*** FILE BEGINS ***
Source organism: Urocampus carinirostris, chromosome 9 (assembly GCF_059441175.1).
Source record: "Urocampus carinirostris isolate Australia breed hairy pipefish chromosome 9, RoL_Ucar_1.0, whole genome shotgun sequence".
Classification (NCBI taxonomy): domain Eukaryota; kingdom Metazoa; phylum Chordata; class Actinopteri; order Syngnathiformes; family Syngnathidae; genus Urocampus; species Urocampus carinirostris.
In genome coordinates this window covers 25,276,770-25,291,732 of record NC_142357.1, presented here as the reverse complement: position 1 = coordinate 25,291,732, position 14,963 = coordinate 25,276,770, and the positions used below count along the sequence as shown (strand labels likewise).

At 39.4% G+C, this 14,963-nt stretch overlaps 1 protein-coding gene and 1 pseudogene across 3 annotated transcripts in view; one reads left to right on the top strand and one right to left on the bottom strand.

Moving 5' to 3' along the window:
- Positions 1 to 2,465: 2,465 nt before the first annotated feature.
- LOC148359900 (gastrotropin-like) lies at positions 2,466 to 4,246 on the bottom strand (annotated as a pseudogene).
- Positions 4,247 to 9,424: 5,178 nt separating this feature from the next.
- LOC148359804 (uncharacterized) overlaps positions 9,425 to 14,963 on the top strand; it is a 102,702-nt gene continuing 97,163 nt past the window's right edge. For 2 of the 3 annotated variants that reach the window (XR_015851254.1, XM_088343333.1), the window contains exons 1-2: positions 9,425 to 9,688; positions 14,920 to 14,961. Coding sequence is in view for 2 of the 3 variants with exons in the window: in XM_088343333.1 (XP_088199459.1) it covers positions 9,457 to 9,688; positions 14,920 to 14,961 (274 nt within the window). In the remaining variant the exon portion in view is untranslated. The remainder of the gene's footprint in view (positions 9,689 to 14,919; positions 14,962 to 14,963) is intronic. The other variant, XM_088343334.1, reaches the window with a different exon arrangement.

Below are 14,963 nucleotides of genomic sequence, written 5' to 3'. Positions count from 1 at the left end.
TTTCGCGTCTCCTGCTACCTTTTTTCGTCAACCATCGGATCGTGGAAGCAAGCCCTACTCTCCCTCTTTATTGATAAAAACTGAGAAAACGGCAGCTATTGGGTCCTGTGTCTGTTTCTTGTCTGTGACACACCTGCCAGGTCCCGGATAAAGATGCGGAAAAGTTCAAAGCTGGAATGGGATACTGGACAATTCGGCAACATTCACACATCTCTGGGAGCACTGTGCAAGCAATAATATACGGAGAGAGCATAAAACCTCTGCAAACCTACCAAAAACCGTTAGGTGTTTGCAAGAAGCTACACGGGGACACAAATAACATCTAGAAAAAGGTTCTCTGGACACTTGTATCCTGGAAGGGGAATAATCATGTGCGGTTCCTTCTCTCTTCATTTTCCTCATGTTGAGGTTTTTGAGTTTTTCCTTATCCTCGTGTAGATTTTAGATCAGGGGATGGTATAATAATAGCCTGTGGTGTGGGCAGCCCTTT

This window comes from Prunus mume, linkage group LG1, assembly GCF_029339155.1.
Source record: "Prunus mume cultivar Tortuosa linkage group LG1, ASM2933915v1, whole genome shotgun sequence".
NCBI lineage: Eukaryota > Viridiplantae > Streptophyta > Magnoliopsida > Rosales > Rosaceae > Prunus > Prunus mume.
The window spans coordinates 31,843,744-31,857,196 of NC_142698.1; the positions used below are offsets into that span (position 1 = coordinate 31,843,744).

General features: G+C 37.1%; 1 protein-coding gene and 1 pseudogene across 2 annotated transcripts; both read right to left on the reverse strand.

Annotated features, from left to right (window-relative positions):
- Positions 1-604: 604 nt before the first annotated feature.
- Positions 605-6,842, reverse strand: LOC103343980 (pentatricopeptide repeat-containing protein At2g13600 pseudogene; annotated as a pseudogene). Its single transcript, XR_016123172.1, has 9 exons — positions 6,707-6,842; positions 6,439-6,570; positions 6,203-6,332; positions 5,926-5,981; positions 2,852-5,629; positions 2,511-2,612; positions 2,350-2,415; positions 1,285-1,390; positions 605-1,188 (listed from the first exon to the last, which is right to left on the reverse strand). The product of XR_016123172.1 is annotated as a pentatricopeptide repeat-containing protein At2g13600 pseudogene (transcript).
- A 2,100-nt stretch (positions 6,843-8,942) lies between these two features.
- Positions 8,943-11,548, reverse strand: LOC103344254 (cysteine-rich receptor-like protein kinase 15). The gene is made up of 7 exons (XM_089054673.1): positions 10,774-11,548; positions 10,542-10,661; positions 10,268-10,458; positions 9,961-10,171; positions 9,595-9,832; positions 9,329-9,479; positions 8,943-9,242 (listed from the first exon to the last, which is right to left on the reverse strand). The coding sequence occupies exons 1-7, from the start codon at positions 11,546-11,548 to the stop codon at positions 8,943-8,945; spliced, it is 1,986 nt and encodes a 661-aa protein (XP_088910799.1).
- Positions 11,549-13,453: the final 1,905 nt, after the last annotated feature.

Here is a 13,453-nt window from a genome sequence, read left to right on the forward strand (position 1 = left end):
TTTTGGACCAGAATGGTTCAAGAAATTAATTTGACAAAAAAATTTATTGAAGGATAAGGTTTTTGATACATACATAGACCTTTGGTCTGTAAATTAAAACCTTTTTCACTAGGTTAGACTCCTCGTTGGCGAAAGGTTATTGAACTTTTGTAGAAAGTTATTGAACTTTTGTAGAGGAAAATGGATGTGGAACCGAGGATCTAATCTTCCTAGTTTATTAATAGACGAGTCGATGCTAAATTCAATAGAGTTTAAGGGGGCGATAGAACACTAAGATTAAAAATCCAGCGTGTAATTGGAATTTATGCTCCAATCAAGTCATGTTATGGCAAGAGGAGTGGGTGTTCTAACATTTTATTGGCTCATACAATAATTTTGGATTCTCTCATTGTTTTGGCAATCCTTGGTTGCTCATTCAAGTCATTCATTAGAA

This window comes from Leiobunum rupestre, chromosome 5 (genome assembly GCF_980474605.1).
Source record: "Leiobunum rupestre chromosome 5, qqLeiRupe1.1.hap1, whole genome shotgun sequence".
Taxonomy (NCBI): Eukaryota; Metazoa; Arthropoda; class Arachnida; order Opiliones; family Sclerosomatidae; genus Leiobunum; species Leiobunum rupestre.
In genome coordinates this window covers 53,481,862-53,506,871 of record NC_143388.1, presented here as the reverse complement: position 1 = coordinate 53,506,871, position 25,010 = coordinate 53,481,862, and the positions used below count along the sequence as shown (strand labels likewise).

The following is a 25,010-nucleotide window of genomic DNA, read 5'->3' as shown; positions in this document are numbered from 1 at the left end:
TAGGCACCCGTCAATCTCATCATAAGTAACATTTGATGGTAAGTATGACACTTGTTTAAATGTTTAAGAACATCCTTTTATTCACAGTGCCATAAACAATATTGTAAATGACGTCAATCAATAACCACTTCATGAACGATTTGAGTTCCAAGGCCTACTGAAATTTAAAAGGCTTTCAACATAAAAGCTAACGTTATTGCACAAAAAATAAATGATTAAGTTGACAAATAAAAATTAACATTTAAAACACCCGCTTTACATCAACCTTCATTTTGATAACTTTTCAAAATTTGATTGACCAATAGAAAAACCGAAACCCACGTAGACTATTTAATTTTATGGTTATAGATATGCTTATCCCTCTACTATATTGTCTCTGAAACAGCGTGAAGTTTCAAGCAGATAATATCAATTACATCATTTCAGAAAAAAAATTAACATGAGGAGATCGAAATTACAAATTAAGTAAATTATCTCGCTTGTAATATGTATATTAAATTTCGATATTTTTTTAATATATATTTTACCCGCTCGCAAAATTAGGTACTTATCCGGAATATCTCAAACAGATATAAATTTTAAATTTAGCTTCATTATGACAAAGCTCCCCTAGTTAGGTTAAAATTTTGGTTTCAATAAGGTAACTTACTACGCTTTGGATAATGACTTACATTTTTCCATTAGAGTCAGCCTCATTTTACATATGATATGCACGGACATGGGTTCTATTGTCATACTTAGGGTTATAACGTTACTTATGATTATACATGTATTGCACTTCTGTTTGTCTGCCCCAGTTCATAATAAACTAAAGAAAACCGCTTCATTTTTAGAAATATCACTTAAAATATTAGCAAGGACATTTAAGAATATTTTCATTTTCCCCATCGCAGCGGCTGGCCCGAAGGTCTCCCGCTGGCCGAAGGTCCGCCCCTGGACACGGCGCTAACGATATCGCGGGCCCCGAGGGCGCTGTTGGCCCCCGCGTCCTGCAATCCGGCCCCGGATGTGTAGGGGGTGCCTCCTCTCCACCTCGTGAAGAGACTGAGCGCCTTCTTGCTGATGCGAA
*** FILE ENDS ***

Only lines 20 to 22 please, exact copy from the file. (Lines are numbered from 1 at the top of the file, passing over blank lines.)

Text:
- Positions 605-6,842, reverse strand: LOC103343980 (pentatricopeptide repeat-containing protein At2g13600 pseudogene; annotated as a pseudogene). Its single transcript, XR_016123172.1, has 9 exons — positions 6,707-6,842; positions 6,439-6,570; positions 6,203-6,332; positions 5,926-5,981; positions 2,852-5,629; positions 2,511-2,612; positions 2,350-2,415; positions 1,285-1,390; positions 605-1,188 (listed from the first exon to the last, which is right to left on the reverse strand). The product of XR_016123172.1 is annotated as a pentatricopeptide repeat-containing protein At2g13600 pseudogene (transcript).
- A 2,100-nt stretch (positions 6,843-8,942) lies between these two features.
- Positions 8,943-11,548, reverse strand: LOC103344254 (cysteine-rich receptor-like protein kinase 15). The gene is made up of 7 exons (XM_089054673.1): positions 10,774-11,548; positions 10,542-10,661; positions 10,268-10,458; positions 9,961-10,171; positions 9,595-9,832; positions 9,329-9,479; positions 8,943-9,242 (listed from the first exon to the last, which is right to left on the reverse strand). The coding sequence occupies exons 1-7, from the start codon at positions 11,546-11,548 to the stop codon at positions 8,943-8,945; spliced, it is 1,986 nt and encodes a 661-aa protein (XP_088910799.1).